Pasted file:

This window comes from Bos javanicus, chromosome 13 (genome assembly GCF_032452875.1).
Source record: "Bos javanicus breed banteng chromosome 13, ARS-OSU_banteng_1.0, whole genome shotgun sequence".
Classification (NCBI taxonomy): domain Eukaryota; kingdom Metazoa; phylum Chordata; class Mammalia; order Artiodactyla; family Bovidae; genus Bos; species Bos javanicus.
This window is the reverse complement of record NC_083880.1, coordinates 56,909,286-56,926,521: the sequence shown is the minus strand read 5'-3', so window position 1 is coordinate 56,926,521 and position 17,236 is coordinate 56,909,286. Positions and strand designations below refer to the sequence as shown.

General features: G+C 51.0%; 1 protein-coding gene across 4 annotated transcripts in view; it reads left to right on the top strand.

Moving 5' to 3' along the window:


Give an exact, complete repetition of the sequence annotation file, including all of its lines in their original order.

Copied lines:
This window comes from Bos javanicus, chromosome 13 (genome assembly GCF_032452875.1).
Source record: "Bos javanicus breed banteng chromosome 13, ARS-OSU_banteng_1.0, whole genome shotgun sequence".
Classification (NCBI taxonomy): domain Eukaryota; kingdom Metazoa; phylum Chordata; class Mammalia; order Artiodactyla; family Bovidae; genus Bos; species Bos javanicus.
This window is the reverse complement of record NC_083880.1, coordinates 56,909,286-56,926,521: the sequence shown is the minus strand read 5'-3', so window position 1 is coordinate 56,926,521 and position 17,236 is coordinate 56,909,286. Positions and strand designations below refer to the sequence as shown.

General features: G+C 51.0%; 1 protein-coding gene across 4 annotated transcripts in view; it reads left to right on the top strand.

Moving 5' to 3' along the window: